Monday’s Mtg: Are We In a New Cold War With Russia?

There’s been a lot of talk about Vladimir Putin’s new territorial aggression in Ukraine and how permanent Russia’s icy rift with the West is. Some commenters have jumped on the “we’re in a new Cold War” bandwagon. Most of the experts I read find this term inappropriate, if for no other reason than Russia is a far, far weaker power than the Soviet union ever was. This weakness makes our relations with Russia a far lower priority than they used to be, anyway. Still, a new cold war (lower case version), even with a 3rd rate power version of Russia, is still worrisome. Putin could seek territory or hegemony in other parts of the former USSR, Our European allies depend on Russia for energy supplies. And, we all have to care about the fate of Russia’s Central Asian neighbors, with their large Muslim populations and – there we go again – huge energy supplies.

Mike suggested we talk about Russia for another reason. Some people view Putin’s actions as more defensive than offensive. Ukraine is three layers deep in the former USSR. We promised Russia in the early 1990s that NATO would never expand eastward into eastern Europe and beyond, and we broke our word and did that. Mike wants us to discuss this, and I think a good airing of why we always see other nations moves as aggression and our own as benign is in order. I do not want us to roll back NATO, but it’s worth discussing this broader point, at least.

I’m out of town now through Sunday night, so I won’t say much in my introduction. I’ll preface the topic for those who don’t read the background, and then let Mike do a short summary of his argument.

Discussion Questions –

  1. What are Putin’s motives here? Is he acting in a fundamentally aggressive way, or are his actions really defensive, as Mike has argued? How does the answer to this question relate to who is to blame for this situation?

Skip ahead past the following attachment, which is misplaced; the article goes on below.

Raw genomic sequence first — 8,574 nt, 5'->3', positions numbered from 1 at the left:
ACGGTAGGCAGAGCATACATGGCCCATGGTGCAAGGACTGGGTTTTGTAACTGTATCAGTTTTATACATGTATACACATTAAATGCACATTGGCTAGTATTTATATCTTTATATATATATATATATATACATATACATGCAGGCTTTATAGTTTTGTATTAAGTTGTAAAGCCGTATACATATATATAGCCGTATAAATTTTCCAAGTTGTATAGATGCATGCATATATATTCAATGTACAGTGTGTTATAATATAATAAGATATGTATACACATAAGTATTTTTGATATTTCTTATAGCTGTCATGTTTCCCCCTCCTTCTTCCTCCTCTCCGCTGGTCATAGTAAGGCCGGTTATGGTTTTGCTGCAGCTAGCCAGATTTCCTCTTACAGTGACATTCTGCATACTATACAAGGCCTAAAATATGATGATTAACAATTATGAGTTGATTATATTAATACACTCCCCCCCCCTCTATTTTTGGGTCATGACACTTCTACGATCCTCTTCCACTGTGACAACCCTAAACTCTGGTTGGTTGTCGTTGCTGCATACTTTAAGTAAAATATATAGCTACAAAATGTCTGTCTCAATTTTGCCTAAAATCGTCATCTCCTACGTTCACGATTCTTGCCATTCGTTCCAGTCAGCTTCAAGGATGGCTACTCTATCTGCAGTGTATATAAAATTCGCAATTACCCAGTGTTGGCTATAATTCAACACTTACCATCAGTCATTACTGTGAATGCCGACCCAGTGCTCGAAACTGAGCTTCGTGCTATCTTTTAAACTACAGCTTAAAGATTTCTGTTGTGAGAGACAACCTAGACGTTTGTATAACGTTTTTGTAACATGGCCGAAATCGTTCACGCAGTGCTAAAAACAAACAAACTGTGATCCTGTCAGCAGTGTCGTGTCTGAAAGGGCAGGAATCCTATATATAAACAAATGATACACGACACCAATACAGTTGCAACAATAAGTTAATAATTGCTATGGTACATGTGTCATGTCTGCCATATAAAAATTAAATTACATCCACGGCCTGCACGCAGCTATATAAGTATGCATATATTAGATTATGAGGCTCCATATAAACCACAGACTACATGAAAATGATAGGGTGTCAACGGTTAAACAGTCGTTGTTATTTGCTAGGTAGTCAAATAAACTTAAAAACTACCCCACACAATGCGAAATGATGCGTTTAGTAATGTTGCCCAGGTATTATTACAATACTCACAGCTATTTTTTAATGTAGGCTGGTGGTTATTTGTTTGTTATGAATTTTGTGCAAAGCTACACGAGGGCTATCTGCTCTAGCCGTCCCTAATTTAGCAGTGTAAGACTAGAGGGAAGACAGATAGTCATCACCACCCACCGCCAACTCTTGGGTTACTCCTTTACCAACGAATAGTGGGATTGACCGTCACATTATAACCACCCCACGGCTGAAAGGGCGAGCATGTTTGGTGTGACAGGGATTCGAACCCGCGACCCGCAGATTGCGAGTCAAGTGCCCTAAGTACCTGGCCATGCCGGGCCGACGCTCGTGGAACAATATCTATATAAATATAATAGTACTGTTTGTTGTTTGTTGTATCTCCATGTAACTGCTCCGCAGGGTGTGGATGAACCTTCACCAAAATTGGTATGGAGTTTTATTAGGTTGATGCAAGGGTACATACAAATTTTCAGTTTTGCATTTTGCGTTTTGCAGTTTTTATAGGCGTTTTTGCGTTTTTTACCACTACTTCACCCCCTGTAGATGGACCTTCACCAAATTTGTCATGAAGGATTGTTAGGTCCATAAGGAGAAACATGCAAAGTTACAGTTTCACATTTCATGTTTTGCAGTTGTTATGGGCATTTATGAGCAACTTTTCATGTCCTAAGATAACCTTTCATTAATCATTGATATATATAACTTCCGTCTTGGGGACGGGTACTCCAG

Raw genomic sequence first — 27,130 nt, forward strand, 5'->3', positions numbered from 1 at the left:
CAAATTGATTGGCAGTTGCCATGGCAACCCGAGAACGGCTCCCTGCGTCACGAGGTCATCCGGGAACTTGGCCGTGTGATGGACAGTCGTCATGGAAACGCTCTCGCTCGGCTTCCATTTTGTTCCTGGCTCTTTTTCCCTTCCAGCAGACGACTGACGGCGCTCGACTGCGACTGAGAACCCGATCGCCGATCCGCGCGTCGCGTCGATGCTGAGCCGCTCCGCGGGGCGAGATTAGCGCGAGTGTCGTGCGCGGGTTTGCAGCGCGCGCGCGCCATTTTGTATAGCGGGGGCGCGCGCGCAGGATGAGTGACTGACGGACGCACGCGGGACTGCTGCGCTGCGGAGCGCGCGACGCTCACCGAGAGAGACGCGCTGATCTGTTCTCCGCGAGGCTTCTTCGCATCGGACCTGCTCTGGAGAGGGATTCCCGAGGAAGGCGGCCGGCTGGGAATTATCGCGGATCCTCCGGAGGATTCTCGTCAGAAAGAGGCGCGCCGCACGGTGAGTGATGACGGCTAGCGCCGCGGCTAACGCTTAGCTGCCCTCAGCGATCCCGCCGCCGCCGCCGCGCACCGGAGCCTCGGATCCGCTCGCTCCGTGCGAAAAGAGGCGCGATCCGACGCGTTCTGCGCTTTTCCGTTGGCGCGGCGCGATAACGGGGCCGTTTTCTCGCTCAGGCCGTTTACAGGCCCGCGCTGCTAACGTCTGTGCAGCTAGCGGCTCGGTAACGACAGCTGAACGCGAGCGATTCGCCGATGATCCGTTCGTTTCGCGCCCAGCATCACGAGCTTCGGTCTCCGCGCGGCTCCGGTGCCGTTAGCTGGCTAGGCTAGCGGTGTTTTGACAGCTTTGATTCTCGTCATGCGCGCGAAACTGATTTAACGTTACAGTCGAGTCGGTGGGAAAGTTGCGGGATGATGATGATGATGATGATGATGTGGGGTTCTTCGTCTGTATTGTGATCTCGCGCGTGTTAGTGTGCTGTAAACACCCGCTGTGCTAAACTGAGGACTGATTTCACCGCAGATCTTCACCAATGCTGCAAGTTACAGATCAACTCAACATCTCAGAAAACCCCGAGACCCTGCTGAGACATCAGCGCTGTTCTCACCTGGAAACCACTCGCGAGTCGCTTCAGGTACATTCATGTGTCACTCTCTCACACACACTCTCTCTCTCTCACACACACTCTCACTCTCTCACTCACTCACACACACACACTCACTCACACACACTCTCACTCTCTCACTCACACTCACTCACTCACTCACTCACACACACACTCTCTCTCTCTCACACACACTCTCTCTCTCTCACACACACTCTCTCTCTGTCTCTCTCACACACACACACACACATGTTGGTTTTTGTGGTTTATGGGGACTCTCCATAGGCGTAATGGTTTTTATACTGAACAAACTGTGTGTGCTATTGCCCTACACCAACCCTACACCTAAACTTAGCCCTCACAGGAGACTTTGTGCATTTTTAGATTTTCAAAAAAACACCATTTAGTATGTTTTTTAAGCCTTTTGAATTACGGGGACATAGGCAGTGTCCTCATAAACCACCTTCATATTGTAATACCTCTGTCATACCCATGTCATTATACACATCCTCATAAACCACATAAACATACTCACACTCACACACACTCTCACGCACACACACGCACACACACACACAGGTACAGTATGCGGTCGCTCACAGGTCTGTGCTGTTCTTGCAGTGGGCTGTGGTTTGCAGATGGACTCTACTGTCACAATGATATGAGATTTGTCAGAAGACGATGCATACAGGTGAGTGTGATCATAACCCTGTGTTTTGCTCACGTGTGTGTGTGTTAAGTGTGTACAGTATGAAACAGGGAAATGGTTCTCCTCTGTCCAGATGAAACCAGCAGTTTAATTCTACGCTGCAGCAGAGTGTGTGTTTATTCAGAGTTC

2. Regardless of one man’s motives, have Russia’s interests just diverged from ours and the West’s? If so, why?
  3. Is Russia crazy to do be doing this, anyway, because it’s too interconnected to the world economy to throw it all away for a little more territory and local influence?   Or, is the opposite true: Does Western dependence on Russian energy render it helpless to stop Putin?
  4. Should we have done anything different to prevent or manage this crisis over Ukraine? Or, has Obama done a pretty good job (see link below)?
  5. In the 21st century, can regional powers still demand a buffer zone of weak states on their borders?  (We will have an entire meeting related to this subject in July.)

Links –

NEXT WEEK: Is there Still a Sexual Double Standard In Our Society?


2 responses

  1. See this quote (from this lecture: )
    “As far as how this happened, my own interpretation of Putin’s decision to grab and annex Crimea is that it was a product primarily of the profound strategic blow that was dealt to him by Yanukovich’s fall and the degree to which that event was in some ways a very powerful rejection of Putin’s political program. What I mean by that is that when Yanukovich was chased out of the country as a criminal, and when you had tens of thousands of Ukrainians in the streets, they were basically saying, we don’t want to be in a Eurasian Union, we don’t want to be the junior partner to Russia, which they’ve basically been for the last several decades if not centuries, we want a future that looks more like that of Europe. And that, in many respects, was a kick in the gut of Putin, who since he’s come back to the Kremlin has attempted to craft a political narrative about Eurasianness, about Slavic unity, about a religious/cultural zone reconstituting Russia’s place in the world. And that doesn’t happen without Ukraine. It leaves a Eurasian Union consisting of Russia, Belarus and Kazakhstan. And so I think in many respects Putin lashed out in anger. He grabbed Crimea as a consolation prize for the broader Ukraine that had rejected his political platform, and he was in some respects using the action of annexation of the Crimea to compensate for this setback, and, as he has said repeatedly, as part of a broader pushback against what he sees as the West’s infringement on Russia’s legitimate interests and Russia’s honor, from NATO expansion to Libya to a whole host of other issues that have left him feeling as if he was dealt with without respect.”

  2. But it is a fact, is it not, that the majority population in Crimea is Russian, that they had been part of Russia since the time of Catherine II (except since 1954), and that they voted overwhelmingly for union with Russia?

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